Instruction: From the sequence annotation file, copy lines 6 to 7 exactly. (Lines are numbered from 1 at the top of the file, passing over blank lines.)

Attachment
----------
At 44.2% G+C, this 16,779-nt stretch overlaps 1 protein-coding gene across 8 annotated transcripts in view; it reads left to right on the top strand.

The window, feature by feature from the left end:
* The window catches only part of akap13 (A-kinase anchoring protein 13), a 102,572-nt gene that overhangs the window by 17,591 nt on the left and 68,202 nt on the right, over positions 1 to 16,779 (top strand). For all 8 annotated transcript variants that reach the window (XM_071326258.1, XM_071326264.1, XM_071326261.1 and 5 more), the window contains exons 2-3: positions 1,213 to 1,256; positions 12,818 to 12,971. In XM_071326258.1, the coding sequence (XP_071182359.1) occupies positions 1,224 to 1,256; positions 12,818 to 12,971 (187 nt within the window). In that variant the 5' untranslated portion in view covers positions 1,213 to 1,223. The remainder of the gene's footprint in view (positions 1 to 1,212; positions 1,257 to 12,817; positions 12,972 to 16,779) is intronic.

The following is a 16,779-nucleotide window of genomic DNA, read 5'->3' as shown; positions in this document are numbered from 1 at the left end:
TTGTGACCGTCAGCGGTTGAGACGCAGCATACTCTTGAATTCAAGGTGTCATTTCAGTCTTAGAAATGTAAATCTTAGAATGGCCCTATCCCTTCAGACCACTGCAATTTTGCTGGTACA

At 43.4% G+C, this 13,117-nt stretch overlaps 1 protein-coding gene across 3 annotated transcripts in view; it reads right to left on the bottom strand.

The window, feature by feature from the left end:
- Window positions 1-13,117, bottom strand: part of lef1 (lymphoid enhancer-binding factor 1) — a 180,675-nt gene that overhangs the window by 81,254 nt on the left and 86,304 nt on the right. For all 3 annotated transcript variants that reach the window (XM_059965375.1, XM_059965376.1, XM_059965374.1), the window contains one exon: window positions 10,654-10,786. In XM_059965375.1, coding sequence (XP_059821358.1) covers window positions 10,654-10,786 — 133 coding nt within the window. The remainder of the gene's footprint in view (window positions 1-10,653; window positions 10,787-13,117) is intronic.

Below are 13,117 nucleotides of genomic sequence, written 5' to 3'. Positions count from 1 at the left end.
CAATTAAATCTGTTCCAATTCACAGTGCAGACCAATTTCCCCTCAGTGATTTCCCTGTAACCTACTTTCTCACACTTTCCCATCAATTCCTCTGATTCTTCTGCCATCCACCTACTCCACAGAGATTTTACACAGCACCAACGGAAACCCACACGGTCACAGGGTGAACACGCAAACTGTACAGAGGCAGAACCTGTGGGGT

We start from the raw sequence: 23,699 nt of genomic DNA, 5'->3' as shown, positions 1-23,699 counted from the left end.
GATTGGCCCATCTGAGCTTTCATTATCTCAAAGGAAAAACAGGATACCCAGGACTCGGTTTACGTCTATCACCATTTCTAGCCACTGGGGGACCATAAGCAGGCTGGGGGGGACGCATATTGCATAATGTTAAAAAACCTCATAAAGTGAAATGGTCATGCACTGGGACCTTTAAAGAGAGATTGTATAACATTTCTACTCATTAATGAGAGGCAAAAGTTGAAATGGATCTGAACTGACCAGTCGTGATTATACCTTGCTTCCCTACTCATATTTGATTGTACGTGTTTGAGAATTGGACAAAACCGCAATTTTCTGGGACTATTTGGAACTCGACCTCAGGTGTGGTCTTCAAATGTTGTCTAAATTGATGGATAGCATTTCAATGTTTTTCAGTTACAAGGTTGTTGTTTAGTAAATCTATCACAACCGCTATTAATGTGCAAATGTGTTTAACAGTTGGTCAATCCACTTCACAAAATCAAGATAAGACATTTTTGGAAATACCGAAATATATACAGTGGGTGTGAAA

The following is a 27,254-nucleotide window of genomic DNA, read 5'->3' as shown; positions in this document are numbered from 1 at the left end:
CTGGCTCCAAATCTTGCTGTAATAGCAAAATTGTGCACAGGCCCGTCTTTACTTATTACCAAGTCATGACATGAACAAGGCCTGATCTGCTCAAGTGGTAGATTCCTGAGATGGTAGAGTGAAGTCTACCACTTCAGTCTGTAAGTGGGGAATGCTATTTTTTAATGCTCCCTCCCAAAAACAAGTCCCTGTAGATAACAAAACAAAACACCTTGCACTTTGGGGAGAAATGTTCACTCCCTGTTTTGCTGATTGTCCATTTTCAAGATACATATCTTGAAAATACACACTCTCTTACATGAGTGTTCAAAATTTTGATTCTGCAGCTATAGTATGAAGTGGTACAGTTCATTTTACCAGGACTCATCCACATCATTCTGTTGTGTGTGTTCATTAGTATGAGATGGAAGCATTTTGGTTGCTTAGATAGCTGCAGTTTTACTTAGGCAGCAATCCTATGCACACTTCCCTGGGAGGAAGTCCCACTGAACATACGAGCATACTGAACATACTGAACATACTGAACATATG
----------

At 43.4% G+C, this 13,117-nt stretch overlaps 1 protein-coding gene across 3 annotated transcripts in view; it reads right to left on the bottom strand.

The window, feature by feature from the left end: